As a commissioner, he said he didn’t have the right nor the desire to make other tenants live in a dangerous situation to keep one person housed. If the tenant just owed money, he said that the court might send it off to trial, but if they haven’t paid their rent, the unlawful detainer statute does not offer residents much right to complain about the apartments’ conditions. “I have no right under the law to make the landlord absorb that failure to pay. The statute doesn’t allow the court to say to the landlord, ‘Gee, this person has limited means and difficult circumstances. We’re going to make you loan him … the value of the rental.’ ” He argued that it’s not the landlord’s obligation to practice clemency when the resident isn’t keeping up their end of the bargain. “It’s like going into a restaurant, eating dinner, and not paying for it and trying to walk out,” Velategui said. “We wouldn’t allow that.” In fact, he said, he often saw landlords come to court after they’d tried to work with the tenants and they no longer had the financial resources to continue allowing the residents to forgo their rent. On occasion, the judicial officials do practice discretion by giving them additional time to move out.

In cases where people are mentally ill and want the landlord to make reasonable accommodations and forgive their transgressions, the judicial officials have more discretion. “But the statute still says that we have to consider the financial impact it’s likely to have on the landlord. We just can’t make them absorb too much if anything, frankly, to help someone else get along,” Velategui said. “It’s like asking an elderly parent who lives on Social Security to help support their child,” he said with a laugh. Velategui maintained that there are no holes in the judicial system that are contributing to the homelessness crisis.

Brett Waller, the director of Government Affairs for the Washington Multi-Family Housing Association agreed. “There are holes in the social safety net that limits a tenant’s ability to obtain immediate funding to prevent an eviction and remain housed. Outside of faith programs, the majority of homeless housing and assistance dollars are limited to individuals who are homeless, and are not available to individuals in a situation where they will become homeless,” Waller wrote in an email to Seattle Weekly. “This is a problem with the programs and funding sources themselves and not the unlawful detainer statute.” Waller added that evictions are a last-case scenario for landlords because they are time-consuming and expensive.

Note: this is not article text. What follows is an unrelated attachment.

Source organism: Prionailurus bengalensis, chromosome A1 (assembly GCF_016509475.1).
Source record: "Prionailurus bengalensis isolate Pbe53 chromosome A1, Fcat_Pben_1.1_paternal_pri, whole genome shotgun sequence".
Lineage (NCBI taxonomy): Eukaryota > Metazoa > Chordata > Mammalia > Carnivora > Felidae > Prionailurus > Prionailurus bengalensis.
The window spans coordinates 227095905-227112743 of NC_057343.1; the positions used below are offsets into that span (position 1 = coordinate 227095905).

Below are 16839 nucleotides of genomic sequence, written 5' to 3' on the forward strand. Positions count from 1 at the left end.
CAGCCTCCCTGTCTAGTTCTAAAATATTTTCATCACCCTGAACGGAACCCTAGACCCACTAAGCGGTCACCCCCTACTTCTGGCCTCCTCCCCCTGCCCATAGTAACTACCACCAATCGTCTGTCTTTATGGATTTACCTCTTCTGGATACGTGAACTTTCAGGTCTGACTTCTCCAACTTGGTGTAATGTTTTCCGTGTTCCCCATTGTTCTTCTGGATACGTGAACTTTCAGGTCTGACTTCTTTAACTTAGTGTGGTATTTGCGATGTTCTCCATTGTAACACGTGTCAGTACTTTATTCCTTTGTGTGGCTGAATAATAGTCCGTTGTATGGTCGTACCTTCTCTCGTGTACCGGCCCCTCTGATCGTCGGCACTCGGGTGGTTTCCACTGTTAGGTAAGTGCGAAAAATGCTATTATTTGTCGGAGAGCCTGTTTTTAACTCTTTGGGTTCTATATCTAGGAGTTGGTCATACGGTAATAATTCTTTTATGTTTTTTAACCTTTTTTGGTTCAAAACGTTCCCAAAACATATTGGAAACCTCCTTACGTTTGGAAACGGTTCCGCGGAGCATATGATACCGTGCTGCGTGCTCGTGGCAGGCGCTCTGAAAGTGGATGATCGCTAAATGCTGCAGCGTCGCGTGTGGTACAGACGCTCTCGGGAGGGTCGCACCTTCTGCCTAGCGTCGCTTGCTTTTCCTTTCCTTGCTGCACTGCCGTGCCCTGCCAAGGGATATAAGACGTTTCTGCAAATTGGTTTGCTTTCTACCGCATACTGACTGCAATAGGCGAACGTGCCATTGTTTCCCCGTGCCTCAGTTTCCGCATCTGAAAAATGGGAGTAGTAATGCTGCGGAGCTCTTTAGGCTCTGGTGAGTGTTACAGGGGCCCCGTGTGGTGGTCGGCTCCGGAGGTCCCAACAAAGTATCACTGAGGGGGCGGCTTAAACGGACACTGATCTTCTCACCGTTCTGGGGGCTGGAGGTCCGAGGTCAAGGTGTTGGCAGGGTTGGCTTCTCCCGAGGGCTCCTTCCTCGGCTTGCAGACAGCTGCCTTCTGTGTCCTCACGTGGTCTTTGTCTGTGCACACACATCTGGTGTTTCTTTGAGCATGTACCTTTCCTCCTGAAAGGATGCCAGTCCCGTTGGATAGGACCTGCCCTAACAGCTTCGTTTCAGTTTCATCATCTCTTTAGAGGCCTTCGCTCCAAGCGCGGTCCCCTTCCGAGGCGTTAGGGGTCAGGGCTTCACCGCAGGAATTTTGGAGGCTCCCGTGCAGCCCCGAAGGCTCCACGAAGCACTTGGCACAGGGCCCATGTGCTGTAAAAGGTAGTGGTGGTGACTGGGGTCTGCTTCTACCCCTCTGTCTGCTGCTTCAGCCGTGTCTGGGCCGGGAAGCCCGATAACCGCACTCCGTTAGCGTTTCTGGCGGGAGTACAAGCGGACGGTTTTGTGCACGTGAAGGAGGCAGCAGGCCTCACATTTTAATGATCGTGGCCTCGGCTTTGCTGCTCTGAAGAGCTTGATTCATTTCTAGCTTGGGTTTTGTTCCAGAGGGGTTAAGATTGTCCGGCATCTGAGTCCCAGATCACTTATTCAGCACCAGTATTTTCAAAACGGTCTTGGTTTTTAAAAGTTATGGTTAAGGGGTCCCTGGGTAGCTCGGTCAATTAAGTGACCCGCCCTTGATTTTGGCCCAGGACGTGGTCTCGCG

Housing-rights advocates argued that the judicial system does have a place in contributing to the homelessness crisis. In fact, last legislative session Rep. Nicole Macri (D-Seattle) introduced a bill that would outlaw no-cause evictions, but ultimately failed.

“It pisses me off so much, because it doesn’t cost the state any money to change the laws that make it more humane. And instead they’re just shrugging their shoulders and doing nothing,” said Washington Community Action Network’s Political Director Xochitl Maykovich.

“I think that the court needs to really think very critically about whether it wants to work on this problem, because I don’t see evidence right now that the superior court, or that the Washington courts in general, are really aiming to curb this problem,” Housing Justice Project’s Witter said. However, he noted that judges in New York and Ohio look at people’s individual situations and act more as social workers in an effort to keep residents housed.

Macri acknowledged that state law doesn’t allow for much judicial discretion, but she noted that the strong landlord lobby in Olympia has made it difficult to change the statutes. Although there has not been a strong body of evidence to show that what plays out in court contributes to homelessness, she said that she has heard many anecdotes in recent years that shows a connection.

She is working to re-introduce statewide just cause legislation in 2019. Mobile home tenants, immigrant rights activists, and domestic violence organizations have also come to the table recently to express their interest in stronger tenant protections. “I am interested in pursuing whether or not actions like a right to counsel makes sense here in Washington state,” Macri said. “The challenge that we have is that the legal representation is only as useful as the law protects people. So if the law doesn’t really provide protections, having an attorney isn’t really going to help all that much.”

In the meantime, Witter suggests that the players in the legal system can start doing some soul-searching themselves. “There needs to be more of a cultural change that really takes seriously that you’re dealing with a number of vulnerable people in your court system, and it’s not just a matter of giving them attorneys. It’s also a matter of the court really looking at how they are an institution that is contributing to homelessness in the sense that it’s sort of happening without a lot of judicial involvement.”

mhellmann@seattleweekly.com